Family of another teenager killed by Chicago police reflect on Van Dyke’s verdict
Jason Van Dyke was convicted of second degree murder and 16 counts of aggravated assault and battery this afternoon, nearly four years after shooting Laquan McDonald, 17, and older two years since video of the incident was released to the public.
Three years before McDonald’s, in 2011, 19-year-old Calvin Cross was shot dead by Chicago police in West Pullman. Chicago cops weren’t required to wear body cameras yet. There were also no recordings of the incident on the dashcam. Cross was shot three times by officers Macario Chavez, Mohammed Ali and Matilde Ocampo. He died instantly.
A investigation by the Independent Police Review Authority found that officers reported Cross brandished and fired a gun at them, but the investigation also found that the gun found at the scene was unusable. Nonetheless, in 2013, the IPRA estimated that the shooting justified, and the three officers are still in the force. Cross’s mother, Dana Cross, believes her son would have been vindicated if tapes of the incident had been made.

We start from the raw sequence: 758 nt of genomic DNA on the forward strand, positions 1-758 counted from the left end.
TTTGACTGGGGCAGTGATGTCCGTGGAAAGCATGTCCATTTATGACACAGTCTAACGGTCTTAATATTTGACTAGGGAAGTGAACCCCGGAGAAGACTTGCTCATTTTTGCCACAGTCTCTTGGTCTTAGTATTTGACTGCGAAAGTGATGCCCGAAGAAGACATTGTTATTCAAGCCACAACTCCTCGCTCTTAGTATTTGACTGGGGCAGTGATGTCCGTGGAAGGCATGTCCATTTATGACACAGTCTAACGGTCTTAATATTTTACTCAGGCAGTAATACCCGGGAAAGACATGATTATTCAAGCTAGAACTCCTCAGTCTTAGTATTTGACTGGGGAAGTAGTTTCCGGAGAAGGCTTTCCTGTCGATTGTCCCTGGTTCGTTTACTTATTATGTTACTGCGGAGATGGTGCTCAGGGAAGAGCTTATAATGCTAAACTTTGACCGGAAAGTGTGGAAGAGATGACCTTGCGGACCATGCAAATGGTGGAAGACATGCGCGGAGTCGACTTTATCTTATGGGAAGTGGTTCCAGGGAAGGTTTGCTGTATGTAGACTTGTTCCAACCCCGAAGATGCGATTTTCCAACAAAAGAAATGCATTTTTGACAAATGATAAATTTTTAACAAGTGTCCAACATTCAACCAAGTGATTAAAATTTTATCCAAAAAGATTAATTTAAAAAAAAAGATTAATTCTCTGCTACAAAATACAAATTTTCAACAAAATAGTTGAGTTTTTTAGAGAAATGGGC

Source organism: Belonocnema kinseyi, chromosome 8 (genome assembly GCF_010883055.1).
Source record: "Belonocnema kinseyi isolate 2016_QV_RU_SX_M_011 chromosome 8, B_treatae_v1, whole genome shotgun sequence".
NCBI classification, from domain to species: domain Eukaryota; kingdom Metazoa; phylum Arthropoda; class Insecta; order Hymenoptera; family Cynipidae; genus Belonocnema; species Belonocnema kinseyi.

“I think justice has been served for Laquan,” she said. “In my son’s case, it’s been eight years. I think I might have had justice sooner if I had had audio or video.”
As she applauds the verdict, Cross believes that Jason Van Dyke’s trial does not represent a standard of justice but rather is emblematic of a system that is only called into action when compelled to do so. Cross’s sister, Senetra Cross, shares this point of view.
“I feel like justice will only be done if this becomes a social media epidemic,” she said. “If my brother had had video footage of everything that happened it would have been different.” Cross believes his brother’s case has been “swept under the rug”.
The Crosses eventually sued the city for Calvin’s death and secured a $ 2 million settlement that went into a trust for his son. Today, they are happy that the McDonald family has seen the murder of their loved one recognized as a criminal act. They only wish it was not such an anomaly for police officers who use excessive force to be punished for their wrongdoing.